Bipartisan bill would open interstate telehealth to war vets

Twitter icon
Facebook icon
LinkedIn icon
e-mail icon
Google icon
St. Vincent Health Tele-health Program - 60.03 Kb

Citing a horrific statistic—U.S. military veterans commit suicide at the rate of nearly 18 per day—Rep. Charles B. Rangel (D-N.Y.) has introduced, together with Rep. Glenn Thompson (R-Pa.), new legislation that would allow vets the same access to interstate telemedicine as that which active service members currently enjoy.

Under current law, the Department of Veterans Affairs (VA) can only waive state licensing requirements for medical treatment if both physician and patient are located in a federally owned facility. The Veterans E-Health & Telemedicine Support (VETS) Act of 2012 is written to remove such barriers, allowing veterans to receive telemed treatments at home, in community centers and elsewhere.

“Veterans have made huge sacrifices for their country. Oftentimes, the price they pay for their courageous service is a serious health condition,” said Rangel in prepared remarks released July 16, adding that the VETS measure would “cut the red tape and let veterans get the care they need. Both parties can and should support that.”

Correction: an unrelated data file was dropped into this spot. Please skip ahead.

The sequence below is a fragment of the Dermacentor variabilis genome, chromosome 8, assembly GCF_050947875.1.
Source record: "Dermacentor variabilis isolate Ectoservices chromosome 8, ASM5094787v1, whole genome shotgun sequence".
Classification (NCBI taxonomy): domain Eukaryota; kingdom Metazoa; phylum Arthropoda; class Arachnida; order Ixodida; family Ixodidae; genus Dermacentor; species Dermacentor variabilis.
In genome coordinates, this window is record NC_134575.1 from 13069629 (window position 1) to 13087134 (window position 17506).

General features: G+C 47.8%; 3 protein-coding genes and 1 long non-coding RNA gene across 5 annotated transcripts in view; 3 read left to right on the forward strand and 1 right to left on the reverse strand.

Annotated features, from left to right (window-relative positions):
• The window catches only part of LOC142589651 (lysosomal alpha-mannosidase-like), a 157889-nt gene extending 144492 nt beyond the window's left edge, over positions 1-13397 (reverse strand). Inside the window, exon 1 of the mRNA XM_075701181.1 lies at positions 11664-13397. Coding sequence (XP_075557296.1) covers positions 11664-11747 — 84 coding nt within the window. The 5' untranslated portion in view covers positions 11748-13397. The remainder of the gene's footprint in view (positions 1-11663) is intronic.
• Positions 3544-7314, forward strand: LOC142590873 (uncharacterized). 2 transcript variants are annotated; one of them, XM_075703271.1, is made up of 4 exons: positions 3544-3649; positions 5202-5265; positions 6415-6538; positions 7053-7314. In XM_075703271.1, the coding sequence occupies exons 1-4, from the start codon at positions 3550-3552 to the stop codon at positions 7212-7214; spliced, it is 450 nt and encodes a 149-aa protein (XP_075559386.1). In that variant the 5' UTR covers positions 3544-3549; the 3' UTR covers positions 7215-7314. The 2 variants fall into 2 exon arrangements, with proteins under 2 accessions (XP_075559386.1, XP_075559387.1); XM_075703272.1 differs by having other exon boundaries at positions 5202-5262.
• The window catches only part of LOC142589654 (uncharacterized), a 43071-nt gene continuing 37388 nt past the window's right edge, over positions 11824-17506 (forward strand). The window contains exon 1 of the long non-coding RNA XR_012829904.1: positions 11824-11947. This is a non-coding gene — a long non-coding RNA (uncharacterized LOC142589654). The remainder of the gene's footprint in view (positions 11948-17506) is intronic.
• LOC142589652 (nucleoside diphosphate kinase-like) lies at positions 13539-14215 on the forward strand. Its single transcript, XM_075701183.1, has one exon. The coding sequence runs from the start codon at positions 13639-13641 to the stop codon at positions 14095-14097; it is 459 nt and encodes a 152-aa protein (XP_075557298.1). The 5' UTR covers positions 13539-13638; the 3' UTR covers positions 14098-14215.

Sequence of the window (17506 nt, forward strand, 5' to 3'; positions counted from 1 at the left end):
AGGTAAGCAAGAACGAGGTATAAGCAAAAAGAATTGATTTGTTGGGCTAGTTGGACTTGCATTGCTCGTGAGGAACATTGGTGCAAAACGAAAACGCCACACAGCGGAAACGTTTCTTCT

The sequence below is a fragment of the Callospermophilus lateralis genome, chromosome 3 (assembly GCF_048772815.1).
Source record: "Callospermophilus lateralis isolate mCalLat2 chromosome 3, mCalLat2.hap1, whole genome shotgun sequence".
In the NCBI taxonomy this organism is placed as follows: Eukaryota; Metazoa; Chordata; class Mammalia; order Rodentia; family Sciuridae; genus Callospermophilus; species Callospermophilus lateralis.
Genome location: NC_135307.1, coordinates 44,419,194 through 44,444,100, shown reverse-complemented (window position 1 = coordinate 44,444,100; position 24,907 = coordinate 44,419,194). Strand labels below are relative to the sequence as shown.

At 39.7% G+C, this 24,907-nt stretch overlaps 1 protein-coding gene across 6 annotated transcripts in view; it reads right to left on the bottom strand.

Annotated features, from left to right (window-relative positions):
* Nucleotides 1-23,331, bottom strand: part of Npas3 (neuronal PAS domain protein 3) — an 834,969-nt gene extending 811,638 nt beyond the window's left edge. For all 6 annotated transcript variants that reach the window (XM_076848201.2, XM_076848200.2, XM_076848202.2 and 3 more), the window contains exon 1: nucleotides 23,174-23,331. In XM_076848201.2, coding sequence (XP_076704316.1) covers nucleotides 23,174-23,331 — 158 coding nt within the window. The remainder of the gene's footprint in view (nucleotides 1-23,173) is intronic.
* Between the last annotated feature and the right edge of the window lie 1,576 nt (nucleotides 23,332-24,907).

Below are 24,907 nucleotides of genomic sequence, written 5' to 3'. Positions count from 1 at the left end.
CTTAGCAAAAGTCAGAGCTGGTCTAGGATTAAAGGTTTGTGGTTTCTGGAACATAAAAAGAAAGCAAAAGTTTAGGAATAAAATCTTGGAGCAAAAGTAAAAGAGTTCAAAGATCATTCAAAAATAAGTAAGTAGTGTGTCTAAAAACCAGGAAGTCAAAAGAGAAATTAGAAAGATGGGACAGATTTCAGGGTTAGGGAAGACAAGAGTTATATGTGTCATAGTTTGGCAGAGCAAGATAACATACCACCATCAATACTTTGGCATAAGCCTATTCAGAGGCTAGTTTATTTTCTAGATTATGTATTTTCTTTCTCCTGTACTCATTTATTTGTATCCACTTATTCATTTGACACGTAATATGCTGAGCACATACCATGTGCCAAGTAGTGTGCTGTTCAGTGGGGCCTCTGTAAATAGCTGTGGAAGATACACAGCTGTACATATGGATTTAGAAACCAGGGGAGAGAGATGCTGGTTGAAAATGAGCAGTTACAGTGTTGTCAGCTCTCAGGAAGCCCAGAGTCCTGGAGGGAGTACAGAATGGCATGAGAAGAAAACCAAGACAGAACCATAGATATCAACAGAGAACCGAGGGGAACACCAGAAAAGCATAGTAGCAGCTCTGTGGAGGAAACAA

Bipartisan support seems a lock in the House, as seven Democrats and four Republicans have already signed on as co-sponsors behind Rangel and Thompson.

The bill follows last December’s passage of Thompson’s Servicemembers Telemedicine & E-Health Portability (STEP) Act, which cleared Department of Defense clinicians to treat active service members across state lines using telemed technologies.

While the extension of the benefit to veterans would permit telemed consults for a broad range of medical conditions, Thompson, like Rangel, emphasized the criticality of its mental-health component. He noted the dispersing of veterans to geographically remote areas, the mounting of provider shortages and the increasing demands for “key treatment services, including behavioral health.”

Last week the Institute of Medicine recommended that veterans undergo screening for post-traumatic stress disorder once a year, pointing out that 13 percent to 20 percent of service members deployed to Iraq and Afghanistan present symptoms.

According to the VA website, the department has seen a 35 percent increase in the number of veterans receiving mental-health services since 2007, treating 1.3 million in 2011 alone.